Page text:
But what many may not know is that the inimitable Charles was also a genius when it came to the business side of music. In the early '60s he negotiated a rare feat after leaving Atlantic Records to sign with ABC-Paramount: ownership of his own master recordings. He also established his own labels. Tangerine (his favorite fruit) came first, which later evolved into CrossOver Records.

A songwriter who penned nearly 200 songs, Charles also operated his own publishing companies, Tangerine Music and Racer Music. For these entities, Charles and longtime manager Joe Adams designed and built the RPM International office and studios on Washington Boulevard in Los Angeles. The Ray Charles Memorial Library will open in the building this fall.

Charles also found time to manage the careers of other acts, including Billy Preston and '70s R&B group the Friends of Distinction. And way before it was de rigueur for artists to do, Charles set up what became a foundation to help needy children with hearing disabilities and later on support education.


He was an amazing human being," says Jones, 77, who became friends with Charles when both were scrappy teenagers in Seattle. "A true innovator who revolutionized music and the business of music," he adds. "Growing up, we only had the radio; no Michael Jackson, Diddy or Oprah. So it was hard to imagine today's entrepreneurial world. But that didn't stop us. We spent a lot of time talking and dreaming about things that brothers had never done before."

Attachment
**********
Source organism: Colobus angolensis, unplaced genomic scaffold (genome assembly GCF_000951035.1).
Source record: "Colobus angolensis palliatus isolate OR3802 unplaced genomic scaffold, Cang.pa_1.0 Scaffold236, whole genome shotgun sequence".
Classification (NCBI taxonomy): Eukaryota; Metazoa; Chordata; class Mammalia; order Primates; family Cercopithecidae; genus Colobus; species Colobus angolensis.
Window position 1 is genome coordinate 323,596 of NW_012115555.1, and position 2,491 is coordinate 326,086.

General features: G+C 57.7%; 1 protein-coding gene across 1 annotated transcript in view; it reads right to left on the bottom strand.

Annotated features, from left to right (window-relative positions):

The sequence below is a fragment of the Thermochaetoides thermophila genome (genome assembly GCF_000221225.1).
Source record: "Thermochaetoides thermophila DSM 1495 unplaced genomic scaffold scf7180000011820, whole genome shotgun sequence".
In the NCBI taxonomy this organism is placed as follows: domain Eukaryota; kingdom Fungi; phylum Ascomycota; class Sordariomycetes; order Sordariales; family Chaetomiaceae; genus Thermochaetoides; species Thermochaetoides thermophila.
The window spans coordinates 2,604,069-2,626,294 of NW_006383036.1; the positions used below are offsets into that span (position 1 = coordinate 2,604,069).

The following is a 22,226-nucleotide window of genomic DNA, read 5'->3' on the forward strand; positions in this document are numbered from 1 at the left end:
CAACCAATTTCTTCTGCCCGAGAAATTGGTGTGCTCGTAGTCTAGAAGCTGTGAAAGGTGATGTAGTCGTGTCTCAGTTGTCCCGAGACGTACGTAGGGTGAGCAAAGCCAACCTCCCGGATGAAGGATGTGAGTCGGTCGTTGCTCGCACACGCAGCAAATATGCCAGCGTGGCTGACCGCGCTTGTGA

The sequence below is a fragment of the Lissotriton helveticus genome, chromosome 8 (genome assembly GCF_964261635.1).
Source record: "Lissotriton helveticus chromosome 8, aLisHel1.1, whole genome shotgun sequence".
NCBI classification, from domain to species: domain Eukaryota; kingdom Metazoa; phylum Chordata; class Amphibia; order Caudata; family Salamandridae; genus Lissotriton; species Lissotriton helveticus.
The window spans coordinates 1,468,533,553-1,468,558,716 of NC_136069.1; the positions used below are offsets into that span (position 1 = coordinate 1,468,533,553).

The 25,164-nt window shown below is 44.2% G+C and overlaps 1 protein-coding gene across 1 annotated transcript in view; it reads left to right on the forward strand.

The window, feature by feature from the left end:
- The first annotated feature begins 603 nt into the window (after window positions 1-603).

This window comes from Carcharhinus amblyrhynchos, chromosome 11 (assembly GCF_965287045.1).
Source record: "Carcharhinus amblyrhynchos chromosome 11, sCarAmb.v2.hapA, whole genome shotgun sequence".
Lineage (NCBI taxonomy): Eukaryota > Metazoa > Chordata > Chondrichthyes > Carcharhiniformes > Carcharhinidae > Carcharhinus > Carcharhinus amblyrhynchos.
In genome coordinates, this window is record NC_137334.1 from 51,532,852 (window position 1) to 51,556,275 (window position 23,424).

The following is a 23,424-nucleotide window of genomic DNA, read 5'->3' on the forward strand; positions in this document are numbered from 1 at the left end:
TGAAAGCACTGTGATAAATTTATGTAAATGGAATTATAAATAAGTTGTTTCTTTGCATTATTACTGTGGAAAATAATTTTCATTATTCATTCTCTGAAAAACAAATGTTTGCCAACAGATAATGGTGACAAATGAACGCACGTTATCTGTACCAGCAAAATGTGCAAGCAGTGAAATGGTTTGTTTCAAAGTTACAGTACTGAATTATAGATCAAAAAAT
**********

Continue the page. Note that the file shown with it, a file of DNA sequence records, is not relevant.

"He really was a genius," says singer Solomon Burke, a former Atlantic labelmate. "He did things the way he wanted."

Charles was born Ray Charles Robinson Sept. 23, 1930, in Albany, Ga. As many learned through actor Jamie Foxx's Academy Award-winning portrayal in the 2004 film "Ray," Charles became blind by age 7 and orphaned at 15 while growing up in northwest Florida.

In eight years at a state school for the blind, the young Charles learned how to read and write music. Leaving Florida in 1947, he headed for Seattle ("Choosing the farthest place he could find from Florida," Jones says), where he notched his first hit two years later as a member of the Maxin Trio, "Confession Blues."

Even then, Charles was an enterprising individual. "He had his own apartment, record player, two pairs of pimp shoes, and here I am still living at home," Jones recalls with a laugh. "His mother trained him not to be blind: no cane, no dogs, no cup. His scuffed-up shoes... that was his guide and driving force. He was the most independent dude I ever saw in my life. Ray would get blind only when pretty girls came around."

Signing with Atlantic Records in 1952, Charles as a West Coast jazz and blues man recorded such songs as "It Should've Been Me" and label co-founder Ahmet Ertegun's composition, "Mess Around."

Then he connected in 1954 with "I've Got a Woman," which set off a chain reaction of more hits capitalizing on his bold gospel/blues fusion. But Charles was just getting started. In 1958, he performed at the Newport Jazz Festival, accompanied by a band that featured such jazz cats as saxophonists David "Fathead" Newman and Hank Crawford. Further bucking convention, he recorded "The Genius of Ray Charles," a 1959 release offering standards on one side (including "Come Rain or Come Shine") and big band numbers on the other, featuring members of Count Basie's orchestra and several arrangements by Jones.


Video below: Charles' 1966 Coke commercial, "So Tired."